Understanding use of remand
Study of reasons behind decisions on bail and remand.
Exploratory research into the reasons behind decisions on bail and remand has been commissioned to support work to reduce the number of people on pre-trial and pre-sentencing remand in the prison system.
Despite the long-term fall in crime, Scotland has the highest prison population per head in western Europe and approximately one in five prisoners in Scotland’s jails is being held on remand.
The findings of the study, which will include observation of court cases as well as interviews with criminal justice professionals, will inform the further development of alternatives to remand and consideration of how bail law operates.
Justice Secretary Humza Yousaf said:
“While decisions on whether to remand in custody or grant bail to an accused person ahead of trial are a matter for courts, we are continuing to strengthen the provision of credible alternatives to custody and reduce disruptive pre-trial imprisonment.
“Remand will always be necessary in some cases to protect the public. As part of our ‘smart justice’ evidence-led approach we are exploring ways to help reduce Scotland’s high prison population and prevent the damaging impact of remand where appropriate.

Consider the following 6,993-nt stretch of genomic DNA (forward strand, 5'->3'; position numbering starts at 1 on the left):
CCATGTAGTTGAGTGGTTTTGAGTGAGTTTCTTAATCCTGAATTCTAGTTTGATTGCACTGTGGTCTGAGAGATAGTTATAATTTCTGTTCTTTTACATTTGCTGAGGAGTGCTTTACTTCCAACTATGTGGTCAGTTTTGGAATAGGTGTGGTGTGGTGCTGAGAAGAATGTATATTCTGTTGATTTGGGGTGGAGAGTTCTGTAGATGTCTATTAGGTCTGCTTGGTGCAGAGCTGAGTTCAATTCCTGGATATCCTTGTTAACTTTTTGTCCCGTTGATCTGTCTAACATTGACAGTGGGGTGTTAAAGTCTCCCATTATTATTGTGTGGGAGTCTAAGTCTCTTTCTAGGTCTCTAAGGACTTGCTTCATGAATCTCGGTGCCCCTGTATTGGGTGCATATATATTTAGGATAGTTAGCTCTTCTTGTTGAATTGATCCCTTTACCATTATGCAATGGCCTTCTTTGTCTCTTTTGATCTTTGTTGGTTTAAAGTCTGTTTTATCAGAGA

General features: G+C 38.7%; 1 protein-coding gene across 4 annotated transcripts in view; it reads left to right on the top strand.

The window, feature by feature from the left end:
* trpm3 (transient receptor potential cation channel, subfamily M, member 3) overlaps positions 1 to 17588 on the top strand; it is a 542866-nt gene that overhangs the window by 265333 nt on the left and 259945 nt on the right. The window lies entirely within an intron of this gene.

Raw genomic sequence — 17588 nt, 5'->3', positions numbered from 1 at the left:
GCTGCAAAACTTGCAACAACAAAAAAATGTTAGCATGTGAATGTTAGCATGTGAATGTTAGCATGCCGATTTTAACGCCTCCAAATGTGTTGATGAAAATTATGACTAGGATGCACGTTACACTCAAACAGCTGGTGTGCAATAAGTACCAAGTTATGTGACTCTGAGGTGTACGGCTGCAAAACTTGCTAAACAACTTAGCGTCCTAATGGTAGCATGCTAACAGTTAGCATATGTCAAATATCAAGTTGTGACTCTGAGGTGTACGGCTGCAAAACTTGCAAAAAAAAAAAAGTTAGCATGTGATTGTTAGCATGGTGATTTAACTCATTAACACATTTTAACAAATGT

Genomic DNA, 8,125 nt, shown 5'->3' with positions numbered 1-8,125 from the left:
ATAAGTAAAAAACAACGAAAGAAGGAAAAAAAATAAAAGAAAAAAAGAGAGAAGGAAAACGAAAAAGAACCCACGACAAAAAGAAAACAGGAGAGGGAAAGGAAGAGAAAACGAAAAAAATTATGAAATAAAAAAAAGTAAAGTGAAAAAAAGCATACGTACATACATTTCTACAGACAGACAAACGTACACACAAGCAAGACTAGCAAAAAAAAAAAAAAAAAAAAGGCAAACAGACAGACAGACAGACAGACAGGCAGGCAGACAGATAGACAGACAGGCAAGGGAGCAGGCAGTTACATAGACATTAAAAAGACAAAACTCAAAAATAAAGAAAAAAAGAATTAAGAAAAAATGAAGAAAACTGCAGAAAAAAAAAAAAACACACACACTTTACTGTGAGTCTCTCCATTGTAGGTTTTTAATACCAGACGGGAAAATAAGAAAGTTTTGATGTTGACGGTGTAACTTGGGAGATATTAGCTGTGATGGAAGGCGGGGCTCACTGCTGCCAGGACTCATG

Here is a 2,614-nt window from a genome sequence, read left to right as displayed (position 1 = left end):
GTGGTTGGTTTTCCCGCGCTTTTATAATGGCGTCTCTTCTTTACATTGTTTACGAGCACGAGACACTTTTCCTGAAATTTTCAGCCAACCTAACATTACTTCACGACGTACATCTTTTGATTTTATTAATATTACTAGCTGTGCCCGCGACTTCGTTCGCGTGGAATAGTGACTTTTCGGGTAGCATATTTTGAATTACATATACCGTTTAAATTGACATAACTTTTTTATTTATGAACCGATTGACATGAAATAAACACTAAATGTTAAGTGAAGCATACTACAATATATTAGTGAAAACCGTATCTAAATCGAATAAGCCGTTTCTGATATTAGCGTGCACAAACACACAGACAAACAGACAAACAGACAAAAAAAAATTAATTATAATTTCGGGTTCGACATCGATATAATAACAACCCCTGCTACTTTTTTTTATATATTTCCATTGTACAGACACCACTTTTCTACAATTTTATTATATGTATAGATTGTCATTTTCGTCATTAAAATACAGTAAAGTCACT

“This exploratory research will help inform our actions on remand, an issue which has also been highlighted by the Scottish Parliament’s cross-party Justice Committee.”
KSO Research will conduct the study on behalf of the Scottish Government and its justice partners.
The firm’s director Dr Kate Skellington Orr said:
“The research team has an extensive background in criminal justice research and is pleased to be able to support the partners in examining issues around bail and remand in Scotland. The research presents a timely opportunity to better understand decisions and explore innovation, including constructive options in the community.”
Speaking about the effects of imprisonment, Nancy Loucks, Chief Executive of charity Families Outside, said:
“Imprisonment fractures families, with younger children particularly sensitive to sudden and traumatic separation from a parent or other family member. A young child will not draw a distinction between custody for remand or sentence - only that they have had their family taken away from them, with consequences as serious as removal from home, school, friends, and placement in care. This Adverse Childhood Experience (ACE) has proven and potentially long-term negative impacts on health and wellbeing.”
Parliament’s cross-party Justice Committee inquiry into remand recommended further use of bail supervision and its report was signed off by all political parties.
Scotland’s bail laws have been strengthened in recent years, including a statutory presumption against bail for those accused of serious sexual offences with a history of such offending and enhanced penalties to deal with any person who breaches bail conditions.
Remand is widely recognised as having a similar impact to ineffective short-custodial sentences which disrupt employment, housing, medical arrangements and family relationships.